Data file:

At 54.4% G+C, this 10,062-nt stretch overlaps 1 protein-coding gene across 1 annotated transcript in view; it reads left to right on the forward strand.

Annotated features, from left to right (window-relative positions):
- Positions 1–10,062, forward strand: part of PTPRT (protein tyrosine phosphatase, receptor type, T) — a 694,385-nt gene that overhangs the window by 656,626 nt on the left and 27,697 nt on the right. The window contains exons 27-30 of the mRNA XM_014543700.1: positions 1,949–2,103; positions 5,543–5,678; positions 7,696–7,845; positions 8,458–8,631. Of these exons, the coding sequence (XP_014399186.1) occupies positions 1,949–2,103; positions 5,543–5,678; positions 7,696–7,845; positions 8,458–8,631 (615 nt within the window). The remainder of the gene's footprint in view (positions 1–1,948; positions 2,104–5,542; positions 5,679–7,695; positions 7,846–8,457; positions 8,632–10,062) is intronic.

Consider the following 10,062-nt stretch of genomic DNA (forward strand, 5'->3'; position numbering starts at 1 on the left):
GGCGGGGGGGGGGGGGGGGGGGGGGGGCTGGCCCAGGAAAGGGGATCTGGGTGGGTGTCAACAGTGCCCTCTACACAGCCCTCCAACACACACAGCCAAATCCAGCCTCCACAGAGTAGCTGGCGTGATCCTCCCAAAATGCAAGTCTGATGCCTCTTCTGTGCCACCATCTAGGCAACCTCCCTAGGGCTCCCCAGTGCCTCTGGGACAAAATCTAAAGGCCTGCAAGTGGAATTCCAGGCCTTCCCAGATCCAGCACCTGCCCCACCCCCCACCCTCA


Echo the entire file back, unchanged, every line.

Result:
At 54.4% G+C, this 10,062-nt stretch overlaps 1 protein-coding gene across 1 annotated transcript in view; it reads left to right on the forward strand.

Annotated features, from left to right (window-relative positions):
- Positions 1–10,062, forward strand: part of PTPRT (protein tyrosine phosphatase, receptor type, T) — a 694,385-nt gene that overhangs the window by 656,626 nt on the left and 27,697 nt on the right. The window contains exons 27-30 of the mRNA XM_014543700.1: positions 1,949–2,103; positions 5,543–5,678; positions 7,696–7,845; positions 8,458–8,631. Of these exons, the coding sequence (XP_014399186.1) occupies positions 1,949–2,103; positions 5,543–5,678; positions 7,696–7,845; positions 8,458–8,631 (615 nt within the window). The remainder of the gene's footprint in view (positions 1–1,948; positions 2,104–5,542; positions 5,679–7,695; positions 7,846–8,457; positions 8,632–10,062) is intronic.

Consider the following 10,062-nt stretch of genomic DNA (forward strand, 5'->3'; position numbering starts at 1 on the left):
GGCGGGGGGGGGGGGGGGGGGGGGGGGCTGGCCCAGGAAAGGGGATCTGGGTGGGTGTCAACAGTGCCCTCTACACAGCCCTCCAACACACACAGCCAAATCCAGCCTCCACAGAGTAGCTGGCGTGATCCTCCCAAAATGCAAGTCTGATGCCTCTTCTGTGCCACCATCTAGGCAACCTCCCTAGGGCTCCCCAGTGCCTCTGGGACAAAATCTAAAGGCCTGCAAGTGGAATTCCAGGCCTTCCCAGATCCAGCACCTGCCCCACCCCCCACCCTCA